When you live in Thailand, travelling to Laos is very easy. With a friend, who incidentally is also a collector and a contributor to Yankee Air Pirates, we flew from Bangkok to Ubon, then took a bus to the Laotian border, heading for Pakse. The purpose of our trip was to drive to Saravane, and the Ho Chi Minh Trail and to go for a trek in the Boloven Plateau. There, we rented small local motorbikes, 125cc, and headed for Saravane. We were about to leave Saravane when by chance we spotted two huge bombs indicating the entrance of the office of UXO Lao.
Rocket motor assembly for the U.S. 3.5" bazooka round. It was found at the edge of a coffee plantation, during the trek.
Between 1964 and 1973, Laos was (and still is) the most heavily bombed country in the world per capita. It is acknowledged that more than 2 million tons of bombs were dropped, that is than one ton for every man, woman, and child in Laos at the time. The USAF and the RLAF flew more than 580,000 bombing missions, an average of one raid every eight minutes for nine years. Over 270 million cluster munitions were used, and about 80 million malfunctioned, yet still contaminates most of the country, including the forests, rice fields, but can also be found in villages or under the roads. An estimation of 50,000 people have been killed or injured by the UXO in Laos since the beginning of the operations in 1964. Most of the accidents that happened since 1973 occurred when farmers cleared their lands or when people collected metal for resale. Both UXO Lao and MAG organisations are clearing the lands.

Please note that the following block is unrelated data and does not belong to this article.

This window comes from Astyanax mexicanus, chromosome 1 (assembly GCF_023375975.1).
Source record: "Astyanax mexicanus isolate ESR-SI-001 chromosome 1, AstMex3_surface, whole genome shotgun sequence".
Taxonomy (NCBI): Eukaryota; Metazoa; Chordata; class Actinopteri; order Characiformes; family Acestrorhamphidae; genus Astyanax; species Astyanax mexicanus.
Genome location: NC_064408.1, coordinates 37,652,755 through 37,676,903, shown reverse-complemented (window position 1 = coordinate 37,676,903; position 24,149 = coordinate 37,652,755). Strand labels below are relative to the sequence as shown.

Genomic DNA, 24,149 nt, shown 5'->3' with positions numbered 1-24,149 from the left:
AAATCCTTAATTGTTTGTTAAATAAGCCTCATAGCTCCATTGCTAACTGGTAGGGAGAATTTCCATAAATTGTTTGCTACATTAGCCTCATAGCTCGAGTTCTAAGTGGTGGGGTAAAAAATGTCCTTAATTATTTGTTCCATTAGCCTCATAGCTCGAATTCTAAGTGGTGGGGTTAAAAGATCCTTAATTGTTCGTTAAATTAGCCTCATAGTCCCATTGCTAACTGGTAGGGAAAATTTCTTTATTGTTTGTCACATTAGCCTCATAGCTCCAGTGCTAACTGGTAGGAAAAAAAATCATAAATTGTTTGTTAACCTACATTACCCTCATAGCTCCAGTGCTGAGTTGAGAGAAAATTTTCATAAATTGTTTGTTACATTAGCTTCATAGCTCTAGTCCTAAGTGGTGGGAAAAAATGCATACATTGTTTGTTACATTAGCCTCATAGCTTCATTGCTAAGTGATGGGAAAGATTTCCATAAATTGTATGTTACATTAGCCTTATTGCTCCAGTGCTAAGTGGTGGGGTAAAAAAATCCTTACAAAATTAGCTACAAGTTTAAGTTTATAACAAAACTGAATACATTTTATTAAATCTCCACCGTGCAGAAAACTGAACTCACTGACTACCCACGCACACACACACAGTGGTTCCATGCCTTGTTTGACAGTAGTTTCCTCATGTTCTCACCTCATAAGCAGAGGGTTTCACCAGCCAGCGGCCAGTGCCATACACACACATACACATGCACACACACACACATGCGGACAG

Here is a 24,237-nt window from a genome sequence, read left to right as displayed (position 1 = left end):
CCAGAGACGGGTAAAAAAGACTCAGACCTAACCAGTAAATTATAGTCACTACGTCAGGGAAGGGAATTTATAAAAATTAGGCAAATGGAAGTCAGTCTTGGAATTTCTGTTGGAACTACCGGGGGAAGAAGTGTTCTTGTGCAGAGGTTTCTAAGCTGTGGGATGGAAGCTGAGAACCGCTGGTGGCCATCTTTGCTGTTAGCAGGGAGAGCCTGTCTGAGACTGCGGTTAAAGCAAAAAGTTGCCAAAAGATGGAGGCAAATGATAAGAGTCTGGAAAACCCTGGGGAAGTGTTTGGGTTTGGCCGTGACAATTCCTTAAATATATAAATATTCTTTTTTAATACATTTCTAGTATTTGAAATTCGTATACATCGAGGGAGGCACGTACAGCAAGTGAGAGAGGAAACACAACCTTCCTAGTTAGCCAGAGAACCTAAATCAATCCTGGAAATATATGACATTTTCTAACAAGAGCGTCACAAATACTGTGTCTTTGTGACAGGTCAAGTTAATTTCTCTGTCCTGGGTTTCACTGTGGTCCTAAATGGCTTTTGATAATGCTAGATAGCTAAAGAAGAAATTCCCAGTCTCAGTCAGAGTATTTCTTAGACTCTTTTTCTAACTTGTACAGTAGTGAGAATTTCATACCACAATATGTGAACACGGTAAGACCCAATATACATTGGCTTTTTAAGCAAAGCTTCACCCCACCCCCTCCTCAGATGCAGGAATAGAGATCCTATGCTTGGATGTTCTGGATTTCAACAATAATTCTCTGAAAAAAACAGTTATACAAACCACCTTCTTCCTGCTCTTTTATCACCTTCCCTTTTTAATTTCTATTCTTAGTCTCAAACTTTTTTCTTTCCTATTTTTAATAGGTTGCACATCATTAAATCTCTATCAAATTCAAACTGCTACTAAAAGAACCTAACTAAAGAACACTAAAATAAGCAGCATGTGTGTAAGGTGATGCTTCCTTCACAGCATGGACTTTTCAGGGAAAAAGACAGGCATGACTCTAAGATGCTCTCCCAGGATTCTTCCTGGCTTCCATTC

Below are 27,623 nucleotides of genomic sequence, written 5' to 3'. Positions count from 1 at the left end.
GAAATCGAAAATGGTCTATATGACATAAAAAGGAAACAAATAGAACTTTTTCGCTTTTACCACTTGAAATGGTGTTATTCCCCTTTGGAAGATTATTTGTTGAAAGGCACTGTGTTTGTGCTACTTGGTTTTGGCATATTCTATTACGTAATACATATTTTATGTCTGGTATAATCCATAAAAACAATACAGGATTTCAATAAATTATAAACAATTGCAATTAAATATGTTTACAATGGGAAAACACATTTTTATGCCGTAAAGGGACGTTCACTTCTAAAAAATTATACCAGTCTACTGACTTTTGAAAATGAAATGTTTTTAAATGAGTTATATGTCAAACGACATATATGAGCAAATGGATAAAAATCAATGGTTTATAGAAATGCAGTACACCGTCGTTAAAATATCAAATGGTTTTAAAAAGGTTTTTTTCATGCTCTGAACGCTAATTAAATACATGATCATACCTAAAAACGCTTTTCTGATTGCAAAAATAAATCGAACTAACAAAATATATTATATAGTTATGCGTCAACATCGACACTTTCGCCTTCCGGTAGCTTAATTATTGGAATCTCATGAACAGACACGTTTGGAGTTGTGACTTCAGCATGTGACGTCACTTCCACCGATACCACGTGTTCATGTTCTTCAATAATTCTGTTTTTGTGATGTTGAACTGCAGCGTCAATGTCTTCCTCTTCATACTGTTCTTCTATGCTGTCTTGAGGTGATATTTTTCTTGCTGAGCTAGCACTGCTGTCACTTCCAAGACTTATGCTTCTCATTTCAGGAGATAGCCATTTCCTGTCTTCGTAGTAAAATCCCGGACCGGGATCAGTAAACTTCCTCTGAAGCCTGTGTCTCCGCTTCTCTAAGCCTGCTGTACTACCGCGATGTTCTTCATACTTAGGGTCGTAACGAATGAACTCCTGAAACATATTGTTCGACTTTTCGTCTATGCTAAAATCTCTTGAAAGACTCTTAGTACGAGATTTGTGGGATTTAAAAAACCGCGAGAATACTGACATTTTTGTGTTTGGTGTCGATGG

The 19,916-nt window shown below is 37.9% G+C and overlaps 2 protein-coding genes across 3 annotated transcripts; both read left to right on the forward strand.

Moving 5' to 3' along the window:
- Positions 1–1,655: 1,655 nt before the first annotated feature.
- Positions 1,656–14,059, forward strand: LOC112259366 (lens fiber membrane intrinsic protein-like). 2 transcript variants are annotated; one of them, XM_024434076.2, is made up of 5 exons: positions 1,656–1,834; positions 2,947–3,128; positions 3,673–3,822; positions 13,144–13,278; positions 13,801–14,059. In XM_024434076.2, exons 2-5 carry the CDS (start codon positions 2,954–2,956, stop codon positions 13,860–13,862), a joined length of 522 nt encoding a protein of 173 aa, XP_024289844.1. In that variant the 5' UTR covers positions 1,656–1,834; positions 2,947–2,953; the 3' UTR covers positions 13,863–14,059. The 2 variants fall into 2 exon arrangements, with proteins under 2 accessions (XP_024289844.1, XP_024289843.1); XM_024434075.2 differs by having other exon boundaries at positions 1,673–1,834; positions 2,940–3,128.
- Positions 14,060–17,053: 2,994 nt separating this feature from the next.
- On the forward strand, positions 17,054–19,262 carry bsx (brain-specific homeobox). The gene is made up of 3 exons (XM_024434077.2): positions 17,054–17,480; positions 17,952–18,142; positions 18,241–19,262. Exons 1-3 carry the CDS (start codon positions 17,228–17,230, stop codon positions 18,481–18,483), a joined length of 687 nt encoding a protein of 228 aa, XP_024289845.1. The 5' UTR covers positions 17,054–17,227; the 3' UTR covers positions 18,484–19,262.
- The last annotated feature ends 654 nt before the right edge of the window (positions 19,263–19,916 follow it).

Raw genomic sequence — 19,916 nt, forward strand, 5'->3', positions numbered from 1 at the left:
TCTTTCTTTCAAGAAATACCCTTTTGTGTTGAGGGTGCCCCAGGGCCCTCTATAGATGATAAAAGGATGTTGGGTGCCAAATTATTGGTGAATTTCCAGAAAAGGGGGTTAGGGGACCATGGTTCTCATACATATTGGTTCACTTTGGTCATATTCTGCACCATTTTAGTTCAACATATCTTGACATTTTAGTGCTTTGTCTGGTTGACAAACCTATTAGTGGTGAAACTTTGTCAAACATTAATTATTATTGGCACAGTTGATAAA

The trek itself proved to be very rewarding. The landscape of the Boloven and Sin Xay plateaux are really great, including superb waterfalls. On the history side, many bomb craters are visible.
At the time, jungle was on the mountain, but the lands have been cleared to grow coffee. It was not difficult to imagine that troops, either NVA or Pathet Lao must have been dug in at certain locations when the craters were numerous and rather close one from another.